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April 2010
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June 2010

How to lure people to your startup with analytics

If you are interested in that approach, here's a couple of tips. First, try to show users something as soon as possible. In an ideal world they arrive at your page and immediately see a graph that tells them something interesting about themselves or something they relate too. Typically this isn't achievable, but at the very least have a single step where they enter an email address, twitter name, etc and then within a few seconds get some information. You should also show an example of what they will get on the landing page. These techniques reduced my bounce rate massively, never overestimate people's patience, you constantly need to be convincing them to spend time navigating your site.

The second key is presenting your statistics in an actionable way. If you can not only tell a user something interesting, but cause them to do something based on that information, then your chances of a repeat visit shoot way up. Feedburner has an 'Optimize' tab that guides you through ways of increasing your traffic. I found that changing from just showing your most-frequently-contacted friends to sending a report of the people you used to talk to and haven't for a while ('Losing touch report') and giving them a link to email each person alongside the list turned it from an 'oh, that's nice' to a must-have.


This is smart.

Your data strategy must a.) provide value to the user immediately. b.) data and visualizations in an actionable way.

In an advocacy context, I would suggest that good data visualizations create a common focus point (inspire discussion), set a common language (visually based on what data you display) and give them options to engage each other because of common or opposing understandings of the data.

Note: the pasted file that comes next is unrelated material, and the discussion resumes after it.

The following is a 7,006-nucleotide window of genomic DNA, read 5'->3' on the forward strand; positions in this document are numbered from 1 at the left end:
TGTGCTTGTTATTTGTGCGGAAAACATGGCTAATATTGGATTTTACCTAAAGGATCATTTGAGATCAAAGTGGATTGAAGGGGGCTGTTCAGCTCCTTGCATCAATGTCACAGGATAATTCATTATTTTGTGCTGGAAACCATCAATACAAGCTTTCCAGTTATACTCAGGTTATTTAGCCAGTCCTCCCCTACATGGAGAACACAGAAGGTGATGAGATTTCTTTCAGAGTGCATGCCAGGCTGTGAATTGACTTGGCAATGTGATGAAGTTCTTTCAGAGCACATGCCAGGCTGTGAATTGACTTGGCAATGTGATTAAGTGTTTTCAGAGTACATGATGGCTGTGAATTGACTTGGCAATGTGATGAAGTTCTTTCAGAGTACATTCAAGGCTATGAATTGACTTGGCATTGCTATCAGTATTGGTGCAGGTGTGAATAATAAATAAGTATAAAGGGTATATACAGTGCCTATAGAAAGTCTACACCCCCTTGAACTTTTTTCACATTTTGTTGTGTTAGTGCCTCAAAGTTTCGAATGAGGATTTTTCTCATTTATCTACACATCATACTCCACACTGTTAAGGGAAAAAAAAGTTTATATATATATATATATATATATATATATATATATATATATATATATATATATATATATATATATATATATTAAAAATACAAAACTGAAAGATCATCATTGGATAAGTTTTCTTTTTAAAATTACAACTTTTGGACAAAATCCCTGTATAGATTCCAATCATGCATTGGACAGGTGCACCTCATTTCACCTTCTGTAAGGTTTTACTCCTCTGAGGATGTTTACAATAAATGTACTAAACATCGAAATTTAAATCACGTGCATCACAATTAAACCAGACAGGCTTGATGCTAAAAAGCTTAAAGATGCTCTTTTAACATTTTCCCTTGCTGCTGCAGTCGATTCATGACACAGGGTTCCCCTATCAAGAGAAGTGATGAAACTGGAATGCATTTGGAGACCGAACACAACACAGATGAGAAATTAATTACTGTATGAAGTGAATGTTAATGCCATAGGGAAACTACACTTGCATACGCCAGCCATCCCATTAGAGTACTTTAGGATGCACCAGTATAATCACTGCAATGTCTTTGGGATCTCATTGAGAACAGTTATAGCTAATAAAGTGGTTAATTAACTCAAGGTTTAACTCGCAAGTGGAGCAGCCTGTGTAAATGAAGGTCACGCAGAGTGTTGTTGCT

Oil in the Gulf Widget

I like these tools to help tell the story. This widget misses a few important tweaks that would make it more valuable for both the user and PBS.

1. Sign up for updates on this story. (Name recruitment for PBS). Thank you emails should have links to charities and actions in them.

2. Donate to news coverage of the gulf coast spill. (short video talking about the cost of covering the story)

3.  The logo link to news hour should be all the Gulf spill coverage NOT the homepage.

4. Tell your story of the Gulf like 

5. Watch the Mos Def the Gulf Aid track, 'Ain't My Fault.'

 Oil in the Gulf.

There are big drivers afoot shifting civic organizing again. These forces are going to be as trans formative as the web was and initial email. The forces are mobile and data.

You need to be developing strategies today that:
a. capture data
b. position you to leverage the data you capture to deliver service to users.
c. integrate this personalized information product with social and mobile media channels.

There are lots of reasons "why". and even more ways "how". It is a process I am working on right now with clients and campaigns I care about. Unfortunately, very few organizations or social movements are working on serious strategies that are going to line up with the coming wave of changes in content will be delivered.

I ran across this quote "Organizations should refocus their attention on personalizing content and disseminating news through mobile devices" - Eric Schmitt @ Google.

Read more:

It is interesting to think about.